Reimagining Sleep Health: The Power of Perception Matters More Than You Think

Rethinking Sleep Health

Have you ever woken up in the morning, glanced at your sleep tracker and been surprised to see that it has given you a thumbs-up, yet you still feel tired? If so, you're not alone, and it turns out that our perceptions of how we've slept play a much larger role in our well-being than the actual data from our sleep trackers.

I recently stumbled upon a compelling new study out of the University of Warwick. It underlines an interesting concept about sleep that is often overlooked: it's not only about “how much” or “how deep” we sleep, but “how you feel” about it that truly matters.

A New Perspective on Sleep

This intriguing study shifts the focus from the numbers and puts a spotlight on the profound role our perceptions and feelings play in our overall well-being. It emphasizes that our mindset, our subjective sense of how well we've slept, can significantly influence our mood and wellness. Thus, if you wake up convinced you've had a refreshing night's sleep, you're more likely to feel energized and ready to seize the day!

However, this raises an important question: what happens when our sleep tracker shows satisfactory figures, but we still feel tired?

Aligning Perception and Reality

The study suggests it's more about what's going on in our minds than just the numbers. This insight aligns perfectly with what we've known for ages: our feelings and emotions are deeply tied to our own experiences, and they don't always conform to objective metrics.

So, it seems we need to recalibrate our understanding of sleep health. Yes, the physiological aspects – getting those quality Zzz's – are crucial. But we need to give more credit to our feelings about sleep. A great night's sleep isn't just about hitting certain numbers but waking up feeling genuinely refreshed and ready to tackle the day.

Reshaping Our Mindsets Towards Sleep

So what's the game plan? How can we align our perception of sleep with reality and wake up feeling well-rested? Here are three strategies to start with:

1. Morning Gratitude: Start each day by reflecting on something you appreciated about your sleep – perhaps a dream or the comfort of your bed. This simple practice could set a positive tone for your day.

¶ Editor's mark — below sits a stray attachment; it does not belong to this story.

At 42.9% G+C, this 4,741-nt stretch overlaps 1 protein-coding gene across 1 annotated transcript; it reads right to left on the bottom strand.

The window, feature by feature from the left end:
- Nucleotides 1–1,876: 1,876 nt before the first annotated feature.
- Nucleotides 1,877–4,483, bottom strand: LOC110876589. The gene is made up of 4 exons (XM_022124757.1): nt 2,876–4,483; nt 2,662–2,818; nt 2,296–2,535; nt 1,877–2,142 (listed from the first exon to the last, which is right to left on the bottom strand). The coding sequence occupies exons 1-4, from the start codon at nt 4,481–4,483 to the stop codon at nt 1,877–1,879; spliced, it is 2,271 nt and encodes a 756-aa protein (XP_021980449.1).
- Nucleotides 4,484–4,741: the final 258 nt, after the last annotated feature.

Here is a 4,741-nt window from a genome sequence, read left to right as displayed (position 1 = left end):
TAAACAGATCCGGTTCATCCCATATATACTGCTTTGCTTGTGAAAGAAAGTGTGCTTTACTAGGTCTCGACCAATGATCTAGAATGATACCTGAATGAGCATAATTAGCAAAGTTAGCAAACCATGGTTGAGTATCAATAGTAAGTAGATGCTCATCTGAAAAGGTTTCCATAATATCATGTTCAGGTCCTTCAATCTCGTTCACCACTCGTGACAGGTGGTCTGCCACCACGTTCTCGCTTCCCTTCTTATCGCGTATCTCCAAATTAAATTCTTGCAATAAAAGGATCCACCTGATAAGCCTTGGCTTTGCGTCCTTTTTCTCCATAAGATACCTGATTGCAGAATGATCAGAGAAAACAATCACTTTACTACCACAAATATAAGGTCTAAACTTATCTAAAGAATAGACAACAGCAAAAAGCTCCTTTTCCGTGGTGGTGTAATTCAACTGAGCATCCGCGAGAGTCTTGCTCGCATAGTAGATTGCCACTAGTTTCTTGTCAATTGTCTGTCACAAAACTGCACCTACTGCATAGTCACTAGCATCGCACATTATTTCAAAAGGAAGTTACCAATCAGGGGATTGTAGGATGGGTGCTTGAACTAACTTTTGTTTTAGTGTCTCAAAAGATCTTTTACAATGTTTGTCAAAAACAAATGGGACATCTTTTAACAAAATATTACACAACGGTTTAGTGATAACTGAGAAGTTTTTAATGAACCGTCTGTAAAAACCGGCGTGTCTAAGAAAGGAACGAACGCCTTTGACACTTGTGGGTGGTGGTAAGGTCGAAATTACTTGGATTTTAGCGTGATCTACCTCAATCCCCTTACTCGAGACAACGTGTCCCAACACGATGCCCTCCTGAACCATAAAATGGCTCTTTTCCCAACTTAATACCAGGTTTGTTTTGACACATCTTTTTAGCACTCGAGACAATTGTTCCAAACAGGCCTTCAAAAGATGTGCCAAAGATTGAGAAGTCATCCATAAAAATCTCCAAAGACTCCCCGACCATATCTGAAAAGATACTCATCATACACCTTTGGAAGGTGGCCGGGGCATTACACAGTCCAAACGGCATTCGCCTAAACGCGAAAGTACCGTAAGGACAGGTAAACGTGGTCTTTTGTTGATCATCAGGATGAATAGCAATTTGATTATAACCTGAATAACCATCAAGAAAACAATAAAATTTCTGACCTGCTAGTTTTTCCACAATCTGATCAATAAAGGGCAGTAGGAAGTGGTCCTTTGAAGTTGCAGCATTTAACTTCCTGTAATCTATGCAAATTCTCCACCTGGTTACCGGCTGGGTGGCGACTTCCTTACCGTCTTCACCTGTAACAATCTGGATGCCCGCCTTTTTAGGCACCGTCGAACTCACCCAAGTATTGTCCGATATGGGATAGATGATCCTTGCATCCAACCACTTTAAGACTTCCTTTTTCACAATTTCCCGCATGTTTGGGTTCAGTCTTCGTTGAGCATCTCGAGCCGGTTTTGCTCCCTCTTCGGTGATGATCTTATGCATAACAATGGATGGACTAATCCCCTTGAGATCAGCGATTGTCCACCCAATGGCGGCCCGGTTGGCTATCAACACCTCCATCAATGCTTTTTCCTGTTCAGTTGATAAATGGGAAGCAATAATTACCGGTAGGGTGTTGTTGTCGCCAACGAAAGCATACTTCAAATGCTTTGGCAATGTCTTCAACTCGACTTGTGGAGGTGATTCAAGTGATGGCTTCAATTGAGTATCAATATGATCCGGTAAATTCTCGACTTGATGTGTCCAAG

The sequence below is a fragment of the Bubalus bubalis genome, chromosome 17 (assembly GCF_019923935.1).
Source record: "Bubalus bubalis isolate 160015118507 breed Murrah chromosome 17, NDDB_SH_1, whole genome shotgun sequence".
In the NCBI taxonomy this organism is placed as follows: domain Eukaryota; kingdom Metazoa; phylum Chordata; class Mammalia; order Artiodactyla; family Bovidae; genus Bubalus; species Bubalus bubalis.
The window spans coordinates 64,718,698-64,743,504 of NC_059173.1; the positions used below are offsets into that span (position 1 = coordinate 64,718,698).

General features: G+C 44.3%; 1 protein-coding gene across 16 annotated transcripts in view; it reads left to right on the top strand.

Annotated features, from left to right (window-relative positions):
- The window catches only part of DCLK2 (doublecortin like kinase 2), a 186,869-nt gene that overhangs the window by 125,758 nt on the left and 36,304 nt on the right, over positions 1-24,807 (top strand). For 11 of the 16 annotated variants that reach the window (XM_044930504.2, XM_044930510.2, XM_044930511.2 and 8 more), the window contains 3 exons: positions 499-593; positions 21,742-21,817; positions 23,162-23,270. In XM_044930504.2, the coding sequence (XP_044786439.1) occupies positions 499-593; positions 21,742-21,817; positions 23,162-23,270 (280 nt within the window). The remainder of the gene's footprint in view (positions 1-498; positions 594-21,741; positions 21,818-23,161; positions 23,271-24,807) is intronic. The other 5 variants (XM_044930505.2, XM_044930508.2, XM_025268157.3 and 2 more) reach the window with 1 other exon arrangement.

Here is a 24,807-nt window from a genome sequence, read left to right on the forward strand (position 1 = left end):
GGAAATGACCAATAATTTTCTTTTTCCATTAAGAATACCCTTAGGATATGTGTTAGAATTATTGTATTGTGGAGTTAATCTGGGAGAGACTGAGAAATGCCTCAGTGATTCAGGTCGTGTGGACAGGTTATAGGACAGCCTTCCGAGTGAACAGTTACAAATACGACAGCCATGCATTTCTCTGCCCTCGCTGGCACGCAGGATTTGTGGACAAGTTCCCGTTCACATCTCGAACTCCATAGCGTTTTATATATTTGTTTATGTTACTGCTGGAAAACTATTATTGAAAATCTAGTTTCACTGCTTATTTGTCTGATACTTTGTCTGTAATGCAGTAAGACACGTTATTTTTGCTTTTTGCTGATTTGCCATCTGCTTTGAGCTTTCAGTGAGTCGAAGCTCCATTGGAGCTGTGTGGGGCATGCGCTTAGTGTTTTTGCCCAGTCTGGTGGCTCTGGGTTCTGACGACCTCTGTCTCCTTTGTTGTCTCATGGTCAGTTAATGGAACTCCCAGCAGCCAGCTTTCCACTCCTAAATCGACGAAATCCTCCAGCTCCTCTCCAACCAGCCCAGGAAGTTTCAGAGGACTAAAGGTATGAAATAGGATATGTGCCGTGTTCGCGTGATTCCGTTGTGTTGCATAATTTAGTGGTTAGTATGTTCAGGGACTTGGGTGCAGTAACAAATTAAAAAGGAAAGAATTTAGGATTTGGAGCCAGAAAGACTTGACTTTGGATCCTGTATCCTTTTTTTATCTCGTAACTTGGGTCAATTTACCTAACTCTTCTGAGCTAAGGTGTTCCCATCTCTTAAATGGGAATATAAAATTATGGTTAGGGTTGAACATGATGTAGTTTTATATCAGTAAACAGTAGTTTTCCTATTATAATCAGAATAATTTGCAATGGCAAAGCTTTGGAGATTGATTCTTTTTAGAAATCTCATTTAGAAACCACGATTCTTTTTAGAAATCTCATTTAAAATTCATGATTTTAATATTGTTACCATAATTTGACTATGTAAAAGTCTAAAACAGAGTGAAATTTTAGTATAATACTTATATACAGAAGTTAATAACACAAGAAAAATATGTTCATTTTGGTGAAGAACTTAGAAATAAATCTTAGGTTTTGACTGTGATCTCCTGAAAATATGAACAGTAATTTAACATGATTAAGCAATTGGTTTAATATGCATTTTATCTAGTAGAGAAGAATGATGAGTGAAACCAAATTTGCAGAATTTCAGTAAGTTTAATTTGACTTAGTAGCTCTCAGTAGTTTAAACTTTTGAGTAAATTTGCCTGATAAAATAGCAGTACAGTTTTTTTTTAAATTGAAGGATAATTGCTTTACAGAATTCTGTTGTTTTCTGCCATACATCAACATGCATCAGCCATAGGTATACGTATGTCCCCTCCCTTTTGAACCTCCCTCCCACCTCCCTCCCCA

2. Embrace Variation: Understand that sleep quality can naturally vary from day to day, and that's perfectly okay. Avoid labeling your sleep as ‘good' or ‘bad,' but instead, accept whatever sleep you had and decide to make the best out of your day anyway.

3. Focus on the Feel: Tune in to how rested you feel rather than how many hours you slept. While we want to aim for at least 7 hours, some nights we need to appreciate quality over quantity.

By honing our perceptions and paying attention to how we feel, we can create a positive shift in our sleep experience. Because, at the end of the day, feeling rested, refreshed and ready for the day truly matters!

Practical Strategies for Better Sleep

Here are some additional practical tips that have helped many of my clients improve their sleep:
1. Establish a Bedtime Routine: If you have kids, you know the importance of a good bedtime routine. A routine provides a structure and predictability that allows kids to start winding down and fall asleep faster.
Here’s the thing: I don’t believe we ever really “outgrow” the need for a good bedtime routine. Think of yourself like an overgrown toddler if it helps, and create a bedtime routine that will bring some order to your life in the hours leading up to bed.

2. Limit Screen Time: Avoid screens one to two hours before bed. The blue light they emit can disrupt our natural sleep cycles. Research has revealed that light is a powerful factor in aligning our daily routines and has a major impact on our body’s internal clock, or circadian rhythm.

3. Set a “Caffeine Curfew:” Stop consuming caffeine at least six hours before bed to ensure it's out of your system when you're ready to sleep.

4. No Alcohol Late in the Day: Despite being a central nervous system depressant, alcohol can hurt your overall sleep quality by causing imbalances in your sleep stages. To reduce the risk of sleep disruptions, stop drinking alcohol at least four hours before bedtime.

5. Exercise Daily: Research suggests that as little as 30 minutes of moderate aerobic exercise can make a difference in sleep quality that very same night.

Exercise can help you reduce stress and quiet your mind, leading to more restful sleep. Additionally, it can increase the amount of deep sleep you get, which is the stage of sleep where your brain and body have a chance to recharge.

If you have done everything you can and still have a rough night, try these tricks from my upcoming book, A Few Good Habits, to give yourself a boost: drink cold water with lemon first thing in the morning, get some sunshine to kick-start the awake phase of your circadian rhythm, exercise lightly, take a power nap before 3 p.m., and prioritize your tasks.

And remember, you have more control over your energy than you give yourself credit for! If you catastrophize and mope around saying how tired you are all day, well, you’ll probably feel more tired – as the study out of Warwick has shown us!

If you tell yourself that one bad night’s not the end of the world and summon the energy to get through the day, you will probably make it through the day with more pep in your step.

How do you ensure a good night's sleep? What are your tips or habits? Let's chat about it in the comments! 💤

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